Video: Applying Pascal’s Principle to a Hydraulic System

A certain hydraulic system is designed to exert an output force 50.0 times as large as its input force. The system consists of two cylinders, the master cylinder and the second cylinder. What must the ratio of the areas of the second cylinder and master cylinder be? What must the ratio of the diameters of the second cylinder and master cylinder be? By what factor is the distance through which the input force moves relative to the distance through which the output force moves? Assume no losses du

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Video Transcript

A certain hydraulic system is designed to exert an output force 50.0 times as large as its input force. The system consists of two cylinders, the master cylinder and the second cylinder. What must the ratio of the areas of the second cylinder and master cylinder be? What must the ratio of the diameters of the second cylinder and master cylinder be? By what factor is the distance through which the input force moves relative to the distance through which the output force moves? Assume no losses due to friction.

In this scenario, we have a hydraulic system with an input or master cylinder and an output or secondary cylinder. The system is designed to meet a particular specification that the output force β€” we can call it 𝐹 sub two β€” is 50.0 times greater than the input force β€” we can call it 𝐹 sub one. If we call the location in the system where the first force is applied, location one, and the place in the system where the second is applied, location two, we want to solve for three pieces of information. First, we want to find the ratio of 𝐴 sub two, the area at location two, to 𝐴 sub one, the area at location one.

Next, we want to find the ratio of the diameters of the two circular cylinders at those same two spots. And finally, if we call the distance that the first or master cylinder descends 𝑠 one and the distance that the secondary cylinder ascends 𝑠 two, then we want to solve for the ratio of those distances 𝑠 one to 𝑠 two. We can start solving for these three ratios by recalling the fact that pressure 𝑃 is equal to force divided by area and that all throughout this closed hydraulic system the pressure 𝑃 is a constant, which means we can write that the pressure at point one is equal to the pressure at point two or 𝐹 one over 𝐴 one equals 𝐹 two over 𝐴 two.

We can rearrange this expression to read 𝐴 two over 𝐴 one equals 𝐹 two over 𝐹 one. And by our given design constraint, we know that 𝐹 two is equal to 50 times 𝐹 one. So in this ratio, 𝐹 one cancels out. And we find that 𝐴 two over 𝐴 one is 50.0. That’s the ratio of the area of the second cylinder to that of the primary or master cylinder. Next, we want to solve for the ratios, not the areas of these cylinders, but their diameters. And to solve for this, we can build off of our result for part one. Recalling that the area of a circle is equal to πœ‹ times its diameter squared divided by four, we can rewrite our area ratio in terms of the diameters. And we see that the factor of πœ‹ over four in numerator and denominator cancel.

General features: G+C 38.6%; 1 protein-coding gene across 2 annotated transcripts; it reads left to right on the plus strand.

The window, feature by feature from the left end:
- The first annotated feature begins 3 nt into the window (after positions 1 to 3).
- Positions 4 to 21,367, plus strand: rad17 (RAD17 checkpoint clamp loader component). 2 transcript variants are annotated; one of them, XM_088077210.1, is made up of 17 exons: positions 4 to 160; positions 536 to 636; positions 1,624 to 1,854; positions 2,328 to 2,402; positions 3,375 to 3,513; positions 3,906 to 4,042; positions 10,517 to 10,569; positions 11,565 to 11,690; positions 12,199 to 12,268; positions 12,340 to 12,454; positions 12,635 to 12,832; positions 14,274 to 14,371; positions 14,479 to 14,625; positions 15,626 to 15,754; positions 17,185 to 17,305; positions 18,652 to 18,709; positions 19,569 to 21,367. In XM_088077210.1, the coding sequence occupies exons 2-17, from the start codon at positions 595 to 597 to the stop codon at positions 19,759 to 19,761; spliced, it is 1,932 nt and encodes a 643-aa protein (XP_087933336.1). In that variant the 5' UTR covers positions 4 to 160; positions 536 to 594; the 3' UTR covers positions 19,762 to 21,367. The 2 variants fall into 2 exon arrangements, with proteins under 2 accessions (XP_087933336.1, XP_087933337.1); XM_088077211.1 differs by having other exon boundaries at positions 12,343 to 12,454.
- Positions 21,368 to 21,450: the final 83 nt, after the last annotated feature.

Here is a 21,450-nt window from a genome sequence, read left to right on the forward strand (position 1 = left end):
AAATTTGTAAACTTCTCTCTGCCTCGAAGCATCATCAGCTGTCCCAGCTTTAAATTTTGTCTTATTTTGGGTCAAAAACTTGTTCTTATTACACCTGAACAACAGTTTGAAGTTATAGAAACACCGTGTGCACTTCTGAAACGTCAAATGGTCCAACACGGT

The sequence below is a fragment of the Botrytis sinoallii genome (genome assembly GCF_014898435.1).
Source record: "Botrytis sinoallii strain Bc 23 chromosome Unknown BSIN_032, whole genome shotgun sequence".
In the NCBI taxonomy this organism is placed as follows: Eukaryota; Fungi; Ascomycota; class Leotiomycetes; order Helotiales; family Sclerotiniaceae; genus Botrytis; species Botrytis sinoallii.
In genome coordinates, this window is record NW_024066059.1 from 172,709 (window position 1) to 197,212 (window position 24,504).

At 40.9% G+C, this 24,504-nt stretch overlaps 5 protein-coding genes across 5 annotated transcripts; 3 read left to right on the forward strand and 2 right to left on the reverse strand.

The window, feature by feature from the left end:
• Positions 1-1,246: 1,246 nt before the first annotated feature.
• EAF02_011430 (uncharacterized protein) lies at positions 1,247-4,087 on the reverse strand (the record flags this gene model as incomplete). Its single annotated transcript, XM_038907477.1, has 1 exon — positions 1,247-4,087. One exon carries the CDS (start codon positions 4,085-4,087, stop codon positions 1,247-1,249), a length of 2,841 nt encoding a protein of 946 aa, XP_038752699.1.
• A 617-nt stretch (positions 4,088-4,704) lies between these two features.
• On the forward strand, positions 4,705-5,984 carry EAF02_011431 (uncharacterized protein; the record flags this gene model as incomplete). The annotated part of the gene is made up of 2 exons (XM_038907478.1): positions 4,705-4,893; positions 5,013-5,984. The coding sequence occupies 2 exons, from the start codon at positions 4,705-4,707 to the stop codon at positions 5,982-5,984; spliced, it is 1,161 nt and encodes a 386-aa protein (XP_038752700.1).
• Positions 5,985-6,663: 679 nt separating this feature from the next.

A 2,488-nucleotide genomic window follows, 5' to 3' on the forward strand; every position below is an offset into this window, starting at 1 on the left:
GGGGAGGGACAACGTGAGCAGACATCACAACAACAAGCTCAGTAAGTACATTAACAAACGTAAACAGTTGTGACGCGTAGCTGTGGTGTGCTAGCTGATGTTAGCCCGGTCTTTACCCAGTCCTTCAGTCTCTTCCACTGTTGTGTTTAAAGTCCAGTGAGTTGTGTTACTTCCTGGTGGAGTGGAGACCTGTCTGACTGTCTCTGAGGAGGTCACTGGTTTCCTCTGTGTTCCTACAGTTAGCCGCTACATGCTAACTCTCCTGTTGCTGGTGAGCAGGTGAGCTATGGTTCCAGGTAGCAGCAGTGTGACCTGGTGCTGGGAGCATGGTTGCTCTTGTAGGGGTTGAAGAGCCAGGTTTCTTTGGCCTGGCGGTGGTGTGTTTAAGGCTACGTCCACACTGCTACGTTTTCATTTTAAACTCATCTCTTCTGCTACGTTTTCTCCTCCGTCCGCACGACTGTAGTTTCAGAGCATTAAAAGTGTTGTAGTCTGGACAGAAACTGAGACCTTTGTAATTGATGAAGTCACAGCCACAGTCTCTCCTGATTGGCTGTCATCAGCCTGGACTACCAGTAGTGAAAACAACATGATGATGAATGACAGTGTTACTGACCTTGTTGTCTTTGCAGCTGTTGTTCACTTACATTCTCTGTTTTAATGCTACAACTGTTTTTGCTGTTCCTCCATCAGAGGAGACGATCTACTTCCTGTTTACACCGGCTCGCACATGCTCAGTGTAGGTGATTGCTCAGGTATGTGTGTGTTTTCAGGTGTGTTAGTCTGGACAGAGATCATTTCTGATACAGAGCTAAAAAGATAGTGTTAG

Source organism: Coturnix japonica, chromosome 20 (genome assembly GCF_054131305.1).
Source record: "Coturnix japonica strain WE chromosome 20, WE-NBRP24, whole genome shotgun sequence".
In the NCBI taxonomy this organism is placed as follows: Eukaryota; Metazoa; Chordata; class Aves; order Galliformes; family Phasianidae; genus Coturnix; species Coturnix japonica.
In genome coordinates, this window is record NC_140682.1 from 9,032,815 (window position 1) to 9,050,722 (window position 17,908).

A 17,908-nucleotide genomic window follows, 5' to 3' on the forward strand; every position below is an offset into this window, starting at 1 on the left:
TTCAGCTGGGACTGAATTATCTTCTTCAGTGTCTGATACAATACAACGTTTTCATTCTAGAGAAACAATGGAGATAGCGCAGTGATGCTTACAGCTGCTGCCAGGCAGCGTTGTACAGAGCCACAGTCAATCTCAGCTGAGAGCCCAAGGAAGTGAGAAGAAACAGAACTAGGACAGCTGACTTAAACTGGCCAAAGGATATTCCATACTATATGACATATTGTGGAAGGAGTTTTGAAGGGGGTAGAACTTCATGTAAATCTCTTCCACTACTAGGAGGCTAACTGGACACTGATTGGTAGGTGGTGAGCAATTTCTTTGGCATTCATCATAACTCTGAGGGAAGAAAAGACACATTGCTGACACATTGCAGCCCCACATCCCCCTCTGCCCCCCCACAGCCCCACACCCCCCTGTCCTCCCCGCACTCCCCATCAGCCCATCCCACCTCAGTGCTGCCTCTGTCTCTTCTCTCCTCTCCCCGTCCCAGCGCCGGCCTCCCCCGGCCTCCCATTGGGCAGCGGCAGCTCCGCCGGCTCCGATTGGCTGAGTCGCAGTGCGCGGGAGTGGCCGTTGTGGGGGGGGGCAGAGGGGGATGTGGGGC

From our earlier work, we know that this ratio 𝑑 two over 𝑑 one quantity squared is equal to 50.0. So if we take the square root of both sides, at that point then, we have an expression for the ratio 𝑑 two to 𝑑 one. To three significant figures, this is 7.07. That’s the ratio of the diameter of the secondary cylinder to that of the master cylinder. Finally, we move on to solving for 𝑠 one over 𝑠 two, the ratio of the distance the master cylinder descends to the distance the secondary cylinder ascends. To solve for this ratio, what we’ll consider is the volume of fluid that’s being moved at each of these points one and two.

Since the fluid in this system is incompressible, that means that the volume 𝑉 one, which is the amount of fluid moved by 𝐹 one pressing down on the master cylinder, is equal to the volume 𝑉 two. Since this hydraulic system is a closed system, no fluid can escape and the fluid is incompressible. Since 𝑠 one and 𝑠 two are distances, if we multiply those distances by the cross-sectional areas of their respective points, writing 𝑉 one equals 𝑉 two is equivalent to writing 𝑠 one 𝐴 one equals 𝑠 two 𝐴 two. When we cross-multiply, we find that 𝑠 one over 𝑠 two is equal to 𝐴 two over 𝐴 one, which we solved for earlier. It’s equal to 50.0. That’s the ratio of the master cylinder’s distance moved to the secondary cylinder’s distance moved.

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